The rate of respiration decreases with temperature.
The annual cycle of photosynthesis mainly follows
the changes in air temperature.
the changes in soil temperature.
the changes in CO2 concentration.
the changes in light.
Plant respiration captures CO2.
Unlike photosynhesis, plant respiration captures atmospheric oxygen and releases carbon dioxide.
The effect of light on photosynthesis has a clear saturating pattern: more light results in more photosynthesis but eventually leaves cannot take full advantage of all the extra light.
At low air humidity, a plant closes its stomata to prevent transpiration. The action also decreases photosynthesis
Carbon capture is performed by the green parts of plants via photosynthesis.
When there is low soil moisture, plants close its stomata pores which then decreases photosynthesis.
Photoinhibition means the decrease in photosynthesis due to
exposure to shortage of soil moisture.
exposure to excess of light.
exposure to excess of CO2.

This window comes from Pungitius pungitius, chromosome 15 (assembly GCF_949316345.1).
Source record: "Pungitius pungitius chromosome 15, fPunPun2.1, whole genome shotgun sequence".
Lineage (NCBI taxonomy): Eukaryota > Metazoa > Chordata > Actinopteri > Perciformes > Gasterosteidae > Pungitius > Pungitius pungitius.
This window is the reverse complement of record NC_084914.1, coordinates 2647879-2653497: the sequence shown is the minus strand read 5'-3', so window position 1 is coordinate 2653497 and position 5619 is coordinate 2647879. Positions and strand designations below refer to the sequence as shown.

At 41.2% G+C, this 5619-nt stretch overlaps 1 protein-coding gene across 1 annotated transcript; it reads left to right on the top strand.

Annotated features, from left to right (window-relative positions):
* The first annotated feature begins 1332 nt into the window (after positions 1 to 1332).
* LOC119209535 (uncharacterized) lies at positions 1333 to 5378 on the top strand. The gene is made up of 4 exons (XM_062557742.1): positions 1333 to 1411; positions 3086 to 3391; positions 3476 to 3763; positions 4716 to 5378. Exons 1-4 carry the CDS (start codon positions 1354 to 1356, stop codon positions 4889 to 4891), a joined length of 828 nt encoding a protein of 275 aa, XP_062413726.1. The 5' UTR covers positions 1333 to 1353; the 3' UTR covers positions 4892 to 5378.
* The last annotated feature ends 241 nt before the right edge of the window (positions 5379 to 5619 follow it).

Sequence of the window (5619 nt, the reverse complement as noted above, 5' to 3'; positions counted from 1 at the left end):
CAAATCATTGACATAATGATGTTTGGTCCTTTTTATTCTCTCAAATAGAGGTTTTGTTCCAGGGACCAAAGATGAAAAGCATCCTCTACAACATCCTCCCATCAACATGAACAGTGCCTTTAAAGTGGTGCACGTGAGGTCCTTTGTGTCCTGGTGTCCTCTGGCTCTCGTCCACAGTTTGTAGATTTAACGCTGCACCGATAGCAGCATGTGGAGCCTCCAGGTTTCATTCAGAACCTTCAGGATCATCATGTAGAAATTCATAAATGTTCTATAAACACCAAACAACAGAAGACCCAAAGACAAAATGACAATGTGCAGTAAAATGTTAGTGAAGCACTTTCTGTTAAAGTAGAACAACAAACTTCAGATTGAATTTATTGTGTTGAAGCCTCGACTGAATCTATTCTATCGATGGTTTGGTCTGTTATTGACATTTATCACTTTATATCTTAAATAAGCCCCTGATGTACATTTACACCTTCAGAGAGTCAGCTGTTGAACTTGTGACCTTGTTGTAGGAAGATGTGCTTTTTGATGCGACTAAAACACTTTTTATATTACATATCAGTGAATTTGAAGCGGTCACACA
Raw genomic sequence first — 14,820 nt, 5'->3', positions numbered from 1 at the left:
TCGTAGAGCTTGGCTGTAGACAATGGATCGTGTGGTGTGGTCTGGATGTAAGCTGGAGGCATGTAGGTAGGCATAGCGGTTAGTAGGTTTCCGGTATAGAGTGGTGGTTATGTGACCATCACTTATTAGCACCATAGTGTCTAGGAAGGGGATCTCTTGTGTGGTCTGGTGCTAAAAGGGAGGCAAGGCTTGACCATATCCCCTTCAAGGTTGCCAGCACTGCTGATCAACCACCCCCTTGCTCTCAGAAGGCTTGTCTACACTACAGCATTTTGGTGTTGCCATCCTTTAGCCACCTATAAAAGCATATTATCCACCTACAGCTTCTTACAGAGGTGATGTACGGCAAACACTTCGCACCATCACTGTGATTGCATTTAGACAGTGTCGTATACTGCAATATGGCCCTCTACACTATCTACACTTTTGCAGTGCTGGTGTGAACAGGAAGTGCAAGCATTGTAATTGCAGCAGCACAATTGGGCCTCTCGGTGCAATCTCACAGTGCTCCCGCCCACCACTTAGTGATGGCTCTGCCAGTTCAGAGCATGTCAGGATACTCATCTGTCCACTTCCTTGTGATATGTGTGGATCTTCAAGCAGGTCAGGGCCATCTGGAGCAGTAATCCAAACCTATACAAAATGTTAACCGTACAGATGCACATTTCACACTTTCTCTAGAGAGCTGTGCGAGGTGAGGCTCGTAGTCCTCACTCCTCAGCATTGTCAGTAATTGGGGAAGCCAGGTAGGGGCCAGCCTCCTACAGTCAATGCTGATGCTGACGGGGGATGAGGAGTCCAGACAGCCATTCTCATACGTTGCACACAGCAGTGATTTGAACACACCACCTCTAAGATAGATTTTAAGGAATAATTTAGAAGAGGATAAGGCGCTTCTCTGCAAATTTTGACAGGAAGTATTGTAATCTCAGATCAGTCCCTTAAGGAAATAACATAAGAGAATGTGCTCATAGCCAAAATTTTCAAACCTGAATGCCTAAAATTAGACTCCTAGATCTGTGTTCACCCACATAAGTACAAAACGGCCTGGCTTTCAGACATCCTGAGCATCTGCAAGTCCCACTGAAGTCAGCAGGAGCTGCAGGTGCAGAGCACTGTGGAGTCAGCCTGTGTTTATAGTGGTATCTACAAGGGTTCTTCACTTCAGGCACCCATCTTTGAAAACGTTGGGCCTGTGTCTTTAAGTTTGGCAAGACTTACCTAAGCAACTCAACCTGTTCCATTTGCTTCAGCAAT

exposure to high temperature.
exposure to excess of CO2
exposure to shortage of soil moisture
exposure to excess of light
exposure to high temperature
Photosynthesis of a tree canopy is driven or influenced by
air temperature (T).
soil moisture (REW).
air humidity (VPD).
the total leaf area (LAI).
photosynthetically active solar radiation (PAR).
Leaf area increases with stand age, resulting in a decreasing rate of photosynthesis in the stand.
An increment in leaf area increases also the photosynthesis of a tree stand. However, the relationship is saturating.
To transform atmospheric CO2 into organic molecules, plants can use the energy from
Almost half of the total biomass of a tree may be allocated to the roots.
In general, the more carbon dioxide that is available to the plant, the faster the rate of photosynthesis - if other factors are favourable.
Early spring is a tricky time for plants due to the combination of sunny but still quite cold days.
What is the source of carbon that is assimilated in photosynthesis?